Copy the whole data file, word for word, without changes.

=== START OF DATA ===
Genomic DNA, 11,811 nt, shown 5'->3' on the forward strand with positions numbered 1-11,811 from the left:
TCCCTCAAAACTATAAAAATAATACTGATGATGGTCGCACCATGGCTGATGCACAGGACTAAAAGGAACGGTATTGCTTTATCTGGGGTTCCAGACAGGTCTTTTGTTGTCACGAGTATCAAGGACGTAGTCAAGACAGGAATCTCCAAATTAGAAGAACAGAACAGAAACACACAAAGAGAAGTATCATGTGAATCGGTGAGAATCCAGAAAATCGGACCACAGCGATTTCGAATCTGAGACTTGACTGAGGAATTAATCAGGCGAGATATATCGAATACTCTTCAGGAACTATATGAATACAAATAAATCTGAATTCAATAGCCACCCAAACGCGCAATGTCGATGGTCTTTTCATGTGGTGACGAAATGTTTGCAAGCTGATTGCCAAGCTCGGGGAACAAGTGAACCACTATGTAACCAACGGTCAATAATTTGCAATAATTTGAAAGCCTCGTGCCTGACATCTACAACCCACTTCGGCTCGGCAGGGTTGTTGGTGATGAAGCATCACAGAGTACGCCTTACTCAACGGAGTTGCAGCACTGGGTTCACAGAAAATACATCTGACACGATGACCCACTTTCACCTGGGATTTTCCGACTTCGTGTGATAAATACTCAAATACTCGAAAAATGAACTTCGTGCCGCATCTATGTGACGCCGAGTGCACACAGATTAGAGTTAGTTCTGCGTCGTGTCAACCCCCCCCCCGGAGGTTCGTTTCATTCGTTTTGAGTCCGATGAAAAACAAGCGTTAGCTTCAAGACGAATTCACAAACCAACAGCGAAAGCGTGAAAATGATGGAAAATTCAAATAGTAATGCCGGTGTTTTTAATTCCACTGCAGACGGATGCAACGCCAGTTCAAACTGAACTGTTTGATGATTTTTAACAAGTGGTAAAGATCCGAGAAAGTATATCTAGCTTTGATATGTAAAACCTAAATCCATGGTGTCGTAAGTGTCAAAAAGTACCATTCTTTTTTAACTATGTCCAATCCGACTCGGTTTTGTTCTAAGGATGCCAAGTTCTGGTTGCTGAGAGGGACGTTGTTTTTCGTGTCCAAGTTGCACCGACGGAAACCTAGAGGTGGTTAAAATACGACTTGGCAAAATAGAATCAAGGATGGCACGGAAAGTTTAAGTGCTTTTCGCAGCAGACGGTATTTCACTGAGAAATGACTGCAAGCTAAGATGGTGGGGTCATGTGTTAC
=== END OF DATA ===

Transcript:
Genomic DNA, 11,811 nt, shown 5'->3' on the forward strand with positions numbered 1-11,811 from the left:
TCCCTCAAAACTATAAAAATAATACTGATGATGGTCGCACCATGGCTGATGCACAGGACTAAAAGGAACGGTATTGCTTTATCTGGGGTTCCAGACAGGTCTTTTGTTGTCACGAGTATCAAGGACGTAGTCAAGACAGGAATCTCCAAATTAGAAGAACAGAACAGAAACACACAAAGAGAAGTATCATGTGAATCGGTGAGAATCCAGAAAATCGGACCACAGCGATTTCGAATCTGAGACTTGACTGAGGAATTAATCAGGCGAGATATATCGAATACTCTTCAGGAACTATATGAATACAAATAAATCTGAATTCAATAGCCACCCAAACGCGCAATGTCGATGGTCTTTTCATGTGGTGACGAAATGTTTGCAAGCTGATTGCCAAGCTCGGGGAACAAGTGAACCACTATGTAACCAACGGTCAATAATTTGCAATAATTTGAAAGCCTCGTGCCTGACATCTACAACCCACTTCGGCTCGGCAGGGTTGTTGGTGATGAAGCATCACAGAGTACGCCTTACTCAACGGAGTTGCAGCACTGGGTTCACAGAAAATACATCTGACACGATGACCCACTTTCACCTGGGATTTTCCGACTTCGTGTGATAAATACTCAAATACTCGAAAAATGAACTTCGTGCCGCATCTATGTGACGCCGAGTGCACACAGATTAGAGTTAGTTCTGCGTCGTGTCAACCCCCCCCCCGGAGGTTCGTTTCATTCGTTTTGAGTCCGATGAAAAACAAGCGTTAGCTTCAAGACGAATTCACAAACCAACAGCGAAAGCGTGAAAATGATGGAAAATTCAAATAGTAATGCCGGTGTTTTTAATTCCACTGCAGACGGATGCAACGCCAGTTCAAACTGAACTGTTTGATGATTTTTAACAAGTGGTAAAGATCCGAGAAAGTATATCTAGCTTTGATATGTAAAACCTAAATCCATGGTGTCGTAAGTGTCAAAAAGTACCATTCTTTTTTAACTATGTCCAATCCGACTCGGTTTTGTTCTAAGGATGCCAAGTTCTGGTTGCTGAGAGGGACGTTGTTTTTCGTGTCCAAGTTGCACCGACGGAAACCTAGAGGTGGTTAAAATACGACTTGGCAAAATAGAATCAAGGATGGCACGGAAAGTTTAAGTGCTTTTCGCAGCAGACGGTATTTCACTGAGAAATGACTGCAAGCTAAGATGGTGGGGTCATGTGTTAC